One of the things I appreciate most about being a Cubs fan is that Pride doesn’t stop at the end of June — even in years when the team’s playoff hopes do.
Once the official Pride Night in June passes, that just means it’s only a couple of months until Out At Wrigley, the annual community-run LGBTQ day at the ballpark organized by longtime fan Bill Gubrud.
I’ve been in the ballpark during Out At Wrigley in seasons past, but this past Sunday’s game was the first year I joined up and bought a ticket to sit with the group. And my experience underscored why it’s so important that the Cubs host Out at Wrigley as its own entity outside of Pride month.
Pride Night is the team’s way of telling its LGBTQ fanbase, “You’re welcome here.” In return, Out At Wrigley is the community’s way of telling the team, “We’re here, we’re visible, and we support you.”
The key aspect of what makes Out At Wrigley unique and important is that we attend the game as one big group. Whereas during Pride Night, LGBTQ fans are scattered in pockets throughout the ballpark, during Out At Wrigley, we’re all together in one giant colorful t-shirt clad, rainbow flag bedecked section tucked underneath the left field Jumbotron.
Our visibility as queer baseball fans was undeniable from everywhere in the park. Throughout the game, I was struck by the placement of us as a group hovering directly over the bleachers, a section where the vibe can usually be summed up as, “What if Dave Matthews Band wrote a song about Axe Body Spray?”
Yet there we were, sharing that space and feeling perfectly comfortable being our true selves. As an example: I watched the Bleacher Chads cheering on the collection of empty beer cups to begin their infamous Cup Snake ritual and exclaimed, “I don’t get straight people.” Those surrounding me affirmed my view.
“Me neither,” they all said.
Throughout the game, I kept noticing this sense of community encouraged us as a group to experience Cubs baseball in a way that you can’t replicate while dispersed throughout the grandstand.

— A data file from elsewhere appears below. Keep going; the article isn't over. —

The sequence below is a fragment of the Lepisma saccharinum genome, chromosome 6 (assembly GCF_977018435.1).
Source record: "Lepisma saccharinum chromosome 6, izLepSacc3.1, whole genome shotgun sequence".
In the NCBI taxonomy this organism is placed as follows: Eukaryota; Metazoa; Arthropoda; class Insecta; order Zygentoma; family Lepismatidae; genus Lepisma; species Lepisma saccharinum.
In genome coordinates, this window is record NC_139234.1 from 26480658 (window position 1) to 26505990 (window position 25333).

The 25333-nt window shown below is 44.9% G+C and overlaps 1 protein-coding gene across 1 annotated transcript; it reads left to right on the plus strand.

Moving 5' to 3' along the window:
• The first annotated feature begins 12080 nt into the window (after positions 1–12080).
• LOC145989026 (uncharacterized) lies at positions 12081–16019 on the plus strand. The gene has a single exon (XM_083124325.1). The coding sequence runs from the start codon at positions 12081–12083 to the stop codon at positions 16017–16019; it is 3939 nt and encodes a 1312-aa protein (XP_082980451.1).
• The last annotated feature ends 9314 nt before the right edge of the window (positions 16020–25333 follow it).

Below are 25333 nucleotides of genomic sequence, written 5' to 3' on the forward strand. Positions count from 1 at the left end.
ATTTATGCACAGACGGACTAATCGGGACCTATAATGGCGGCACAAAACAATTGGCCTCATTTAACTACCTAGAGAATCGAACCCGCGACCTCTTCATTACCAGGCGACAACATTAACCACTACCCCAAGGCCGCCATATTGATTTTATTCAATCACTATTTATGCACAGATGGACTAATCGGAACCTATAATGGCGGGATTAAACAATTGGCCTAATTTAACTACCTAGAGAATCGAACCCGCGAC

At more than 20 games under .500, the 2022 Cubs have spent all season making use grasp for reasons to cheer. This summer, I hadn’t experienced true joy at the ballpark until I sat with Out At Wrigley, as everyone suddenly realized the organist was playing “I Wanna Dance With Somebody.”
Our section launched into a spontaneous full-throated sing-a-long that could’ve given “Take Me Out to the Ballgame” a run for its money. All that was missing was Whitney Houston ringing in the key change with “When the night falls, my lonely heart calls…Let’s get some runs!”
I was also hoping the Cubs would force the Colorado Rockies to change pitchers in the middle of an inning, because once Rockies manager Bud Black lifted his starter three batters into the sixth, as per tradition, the Wrigley Field PA began playing the unmistakable intro to “YMCA.”
Immediately, it was as if our entire section stood up and told the rest of the ballpark, “We got this.” For once, the vibe for this moment was less “tipsy great uncle at a wedding reception” and more “uninhibited Pride.” And I can finally state this with certainty: the Wrigley Field “YMCA” experience is only enhanced by the presence of drag queens.
Perhaps most importantly, being surrounded by this group meant that the conversations I had throughout the game ranged from the necessity of the Cubs extending All Star catcher Willson Contreras, to the eternal hotness of shortstop Nico Hoerner, and finally, to Lady Gaga’s status as an LGBTQ icon.
It might have been the first time a baseball game covered all of my conversational bases. And it was because I was surrounded by people who shared a major passion for at least one of them.
The Cubs couldn’t come all the way back from an early four-run deficit and dropped the game 4-3. But this was a rare day when even they couldn’t disappoint us, or crush the overall good feeling of being at my favorite place in the world surrounded by people just like me.
Above all else, that’s why Out At Wrigley is an essential part of the Cubs baseball calendar.